The recent Kolassa ruling by the Court of Justice of the European Union (‘CJEU’) is of great significance. For the first time, the court has decided on the competent court in prospectus liability disputes under the Brussels I Regulation. The decision has implications for a large number of cases.  Potentially, it could also impact the determination of the applicable law to prospectus liability under the Rome II Regulation.

The CJEU has chosen an unconventional approach in deciding the place where prospectus liability suits can be brought. It has held that the courts at the investor’s place of domicile will have jurisdiction provided that the bank managing the investor’s account is established there. Although the ruling answers some questions, it raises many more. In my paper, I try to analyse the various ambiguities of the decision.

First, I highlight that the CJEU has not clarified how the place of establishment of the bank is to be determined. Furthermore, the court makes the determination of jurisdiction subject to the caveat that the parties have not entered into a contract. In the view of the Court of Justice, this depends on the particularities of the holding system in which the securities are administered. This means that judges in Member States will from now on have to embark on a meticulous analysis of the different types of securities holding systems when determining their jurisdiction.

I criticize this result because it gives the holding system a much too prominent role. I argue instead that prospectus liability never falls under the consumer provisions or the contractual head of jurisdiction in the Brussels I Regulation (Recast) because such liability is delictual in nature. Contrary to the CJEU’s assumption, the particularities of the securities holding system do not play any role in the determination of the competent court.

Prospectus liability suits should be exclusively treated as tort cases for purposes of determining jurisdiction under the Brussels Ia Regulation. This means that Art 7(2) of the Regulation applies. The Kolassa decision’s most important part concerns this head of jurisdiction. In line with the famous precedent Bier v Mines de potasse d’Alsace, tort jurisdiction lies both at the place where the damage occurred and the place of the event giving rise to the damage, ie the place of conduct. With regard to identification of the place of conduct, the court in Kolassa hesitates between four different locations: the place where the decisions for the proposed investments were taken; the place at which the content of the relevant prospectuses was determined; the place in which the prospectuses were originally drafted; and the place where they were originally distributed. However, the relationships between these factors remains unclear. With regard to the place where the damage was suffered, the court’s mixing up of the place of domicile of the investor and the location of the bank that manages his account is unsatisfying and leads to problems. In particular, the court fails to elucidate how jurisdiction would be determined in case where the place of establishment of the bank is different from the place of the investor’s domicile.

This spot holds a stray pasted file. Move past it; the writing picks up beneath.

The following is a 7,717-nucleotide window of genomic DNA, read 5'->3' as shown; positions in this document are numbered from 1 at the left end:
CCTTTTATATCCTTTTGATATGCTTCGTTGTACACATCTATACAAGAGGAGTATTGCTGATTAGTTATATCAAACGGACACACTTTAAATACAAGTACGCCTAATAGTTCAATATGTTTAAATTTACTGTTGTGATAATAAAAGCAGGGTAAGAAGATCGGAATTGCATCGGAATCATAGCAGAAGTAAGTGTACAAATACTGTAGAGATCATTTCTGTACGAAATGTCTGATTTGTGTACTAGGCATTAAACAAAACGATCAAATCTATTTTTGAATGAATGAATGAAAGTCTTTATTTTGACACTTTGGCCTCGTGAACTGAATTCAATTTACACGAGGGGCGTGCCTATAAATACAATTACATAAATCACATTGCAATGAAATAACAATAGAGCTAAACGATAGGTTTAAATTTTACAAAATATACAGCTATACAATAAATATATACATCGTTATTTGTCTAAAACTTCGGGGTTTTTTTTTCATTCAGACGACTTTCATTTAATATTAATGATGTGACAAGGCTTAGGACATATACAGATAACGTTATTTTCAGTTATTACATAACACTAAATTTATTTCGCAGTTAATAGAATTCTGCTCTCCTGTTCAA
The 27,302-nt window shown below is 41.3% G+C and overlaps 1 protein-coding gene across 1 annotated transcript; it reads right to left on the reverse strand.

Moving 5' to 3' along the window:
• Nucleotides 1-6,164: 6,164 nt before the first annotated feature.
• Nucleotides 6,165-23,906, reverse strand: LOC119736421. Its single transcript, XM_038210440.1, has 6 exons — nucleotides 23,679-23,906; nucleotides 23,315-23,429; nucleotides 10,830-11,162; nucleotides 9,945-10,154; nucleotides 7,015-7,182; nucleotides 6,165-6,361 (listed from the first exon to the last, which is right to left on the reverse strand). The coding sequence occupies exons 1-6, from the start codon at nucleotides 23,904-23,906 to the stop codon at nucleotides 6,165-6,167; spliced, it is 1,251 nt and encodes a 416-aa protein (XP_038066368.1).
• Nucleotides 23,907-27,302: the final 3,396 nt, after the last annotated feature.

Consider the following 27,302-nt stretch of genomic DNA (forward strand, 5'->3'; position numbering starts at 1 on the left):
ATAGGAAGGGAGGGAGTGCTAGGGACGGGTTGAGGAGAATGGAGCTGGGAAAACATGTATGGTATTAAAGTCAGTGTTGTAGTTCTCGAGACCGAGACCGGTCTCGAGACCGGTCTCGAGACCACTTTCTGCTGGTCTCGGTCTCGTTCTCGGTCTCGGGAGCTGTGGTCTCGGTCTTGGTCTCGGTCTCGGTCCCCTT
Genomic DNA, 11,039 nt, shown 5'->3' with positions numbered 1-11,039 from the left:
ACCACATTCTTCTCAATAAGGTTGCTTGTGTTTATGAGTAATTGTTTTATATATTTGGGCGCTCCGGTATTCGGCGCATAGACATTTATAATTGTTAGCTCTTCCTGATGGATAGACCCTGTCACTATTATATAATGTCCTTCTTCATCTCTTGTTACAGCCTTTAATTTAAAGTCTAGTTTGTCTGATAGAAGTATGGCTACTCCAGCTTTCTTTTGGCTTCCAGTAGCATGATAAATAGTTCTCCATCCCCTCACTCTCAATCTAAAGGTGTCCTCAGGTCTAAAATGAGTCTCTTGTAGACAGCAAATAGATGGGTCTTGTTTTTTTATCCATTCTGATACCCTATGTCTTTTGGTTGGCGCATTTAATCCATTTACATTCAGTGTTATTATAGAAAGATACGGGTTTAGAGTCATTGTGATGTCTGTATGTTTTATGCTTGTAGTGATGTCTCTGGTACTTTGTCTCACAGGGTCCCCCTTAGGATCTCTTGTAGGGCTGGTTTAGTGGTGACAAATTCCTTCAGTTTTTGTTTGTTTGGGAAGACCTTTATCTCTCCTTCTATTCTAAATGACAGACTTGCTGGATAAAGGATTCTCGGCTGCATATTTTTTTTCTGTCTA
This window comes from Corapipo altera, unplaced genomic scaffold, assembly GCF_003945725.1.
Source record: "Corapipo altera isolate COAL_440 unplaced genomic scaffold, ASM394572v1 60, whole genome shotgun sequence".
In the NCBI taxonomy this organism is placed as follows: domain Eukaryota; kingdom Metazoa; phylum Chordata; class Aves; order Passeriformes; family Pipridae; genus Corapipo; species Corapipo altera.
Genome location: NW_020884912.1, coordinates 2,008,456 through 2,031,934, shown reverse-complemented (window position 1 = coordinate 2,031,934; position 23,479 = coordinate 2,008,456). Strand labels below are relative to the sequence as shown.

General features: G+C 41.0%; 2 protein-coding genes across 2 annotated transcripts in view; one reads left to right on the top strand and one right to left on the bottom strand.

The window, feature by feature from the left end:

The CJEU’s decision in Kolassa may also affect the law governing prospectus liability cases. Art 4(1) Rome II Regulation determines the applicable law by referring to the ‘law of the country in which the damage occurs’. This formula corresponds to the second prong of the Bier v Mines de potasse d’Alsace ruling, based on which the Kolassa decision localises financial loss at the domicile of the victim and the place where his bank account is located. If one were to transfer this interpretation to the Rome II Regulation, this would result in an atomization of the applicable law to prospectus liability cases. I consider these consequences of the Kolassa ruling as being even more important than those of the jurisdictional part. They are so drastic as to necessitate a reform of the Regulation itself. In this context, I draw a comparison to the US, which after Morrison v National Australia Bank helpfully restricted the extraterritorial applicability of its laws. The EU would be well advised to take some inspiration from this more modest attitude.

Matthias Lehmann is a Professor and the Director of the Institute for International Private and Comparative Law at the University of Bonn, Germany.